“Good Lord, no. Just checking to see how ignorant you might be. My poem was all about our glorious and tragically slain leader. Awful stuff, but it was my first published poem. The first poem I was paid for, I was thirteen. Bird Watcher’s Digest paid me for a poem about bird tracks in the snow being a mural whose artist was god, that’s with a little g—not the Christian Jehovah, great and glorious. More like the Roman Pan, earthy and capricious.”
“So which of your poems is your favorite one?”
“The next one I will write is always my favorite one.”
“So your most recent favorite is?”
“I don’t know. I haven’t written it yet.”
Douglas cursed Mike Peters again. “Drat Mike’s doctor’s appointment in Denver. He should be asking these questions. After all, he’s the human interest reporter.”
“OK, what is the last poem you wrote?”
“You expect me to recite it from memory?”
“Sorry, but I did bring a copy. Here it is.” Danika handed him a poor quality copy from a printer obviously short on toner. He shifted his glasses to utilize his bi-focals. He read.
say I cry easily gathering around the fireplace
inexplicable happiness, but often drinking warm
maybe going public our stash of toys
embarrassingly, so she maintained
a big, floppy hat, wearing a green tractor
like a cloudburst that can’t, gathered around
persecution, into outcasts that magical tree
not before or after, leave the farm and move
is quite an ordeal, for the farmhouse one day
the best argument: good news never comes in late.
“What does it mean?” he blurted out before he could think. After a moment, he did think, either it’s too ethereal or its gibberish. Personally, I’m going with gibberish.”
“What do you think it means?”
“Now I’ve got myself into it,” he decided. “Might as well go all in.”
“Ma’am,” he said, (“Danika”, she said, but he plowed on). “I’m just a sports reporter for the local paper—a High School sports reporter. I write about touchdowns and spikes, medley relays and strikeouts. I just put down plain, simple prose for people who want to know what the score was and for parents who want to clip the article and put it in their child’s school box along with their report cards and fifth grade chalk imitations of Monet’s ballerinas. I have no idea what this poem means. Furthermore, what does the title have to do with the poem?”
“Well, maybe it means nothing. I am just the instrument. The words demanded expression. I simply put down the words that wanted to be said. It is up to the reader to discern the meaning.” (“Snippy,” Douglas thought. It was the perfect descriptive word).
“Then wouldn’t just about anybody be able to write down meaningless lines and get them published as poems?”
“No. That would not be possible. The editors know what serious poetry is and what meaningless gibberish is.”
“So your editor understands this poem?”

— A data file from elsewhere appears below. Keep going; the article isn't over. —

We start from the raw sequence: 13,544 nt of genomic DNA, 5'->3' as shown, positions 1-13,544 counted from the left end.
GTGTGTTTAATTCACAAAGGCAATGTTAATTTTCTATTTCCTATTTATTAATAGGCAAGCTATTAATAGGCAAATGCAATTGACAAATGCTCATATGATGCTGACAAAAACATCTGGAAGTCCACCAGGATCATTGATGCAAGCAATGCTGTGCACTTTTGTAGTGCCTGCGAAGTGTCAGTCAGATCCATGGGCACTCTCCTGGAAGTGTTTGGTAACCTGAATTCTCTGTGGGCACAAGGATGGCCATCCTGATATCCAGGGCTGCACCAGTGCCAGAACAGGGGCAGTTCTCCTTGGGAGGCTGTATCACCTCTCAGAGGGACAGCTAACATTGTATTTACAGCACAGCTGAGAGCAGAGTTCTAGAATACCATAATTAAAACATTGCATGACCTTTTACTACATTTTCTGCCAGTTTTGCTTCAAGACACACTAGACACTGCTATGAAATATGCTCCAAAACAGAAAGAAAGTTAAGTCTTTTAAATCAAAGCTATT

“Yes. She was quite enthusiastic about it.”
Douglas sat back, bewildered. “Glad I’m a sports writer.” “Ok. Only a couple more questions, shouldn’t take too long. Favorite food?”
“The Rubiyat of Omar Khayyam.”
“Ur…OK.” He wrote down her reply. “Favorite drink?”
“Mendelssohn’s second Piano Concerto.”
Douglas stopped writing as he volleyed the rest of the questions. “Favorite book?”
“”What do you plan to write next?”
“A poem about how shooting a reporter in the head is only a flesh wound. You have to shoot them in the gut to kill them.”
“Are you crazy?”
“How did you choose the poems that appear in your book?”
“I didn’t. My editor chose them from the 627 poems I have published. Used Tarot to select them, I believe. I thought she did an outstanding job, although I might have used a coin toss myself.”
“Well, Danika, I believe that wraps up our interview. The Friday edition will carry your story. I hope it will please you. In our phone conversation, I asked you to bring a photograph to use with the story, preferably black and white. Did you bring one with you?”
“I did.” Danika rummaged through her purse, then pulled from it depths a small photo. She handed it to Douglas. He glanced at it. He blinked.
“But this isn’t a picture of you, Danika.”
“Of course not. It is my great-uncle Arthur. I rather like the picture, so I chose to use it. After all, you never said the picture had to be a picture of me. You just said you needed a picture to use with the story.”
Long after Danika Worthington left Woody’s, Douglas Reynolds sat at the table, the picture of great-uncle Arthur, the badly copied poem, and his note pad before him. For the second time in an hour he was searching for the right descriptive words to use in a sentence. The sentence began, “Mike Peters, I’m going to….” He never found the right words to complete the sentence.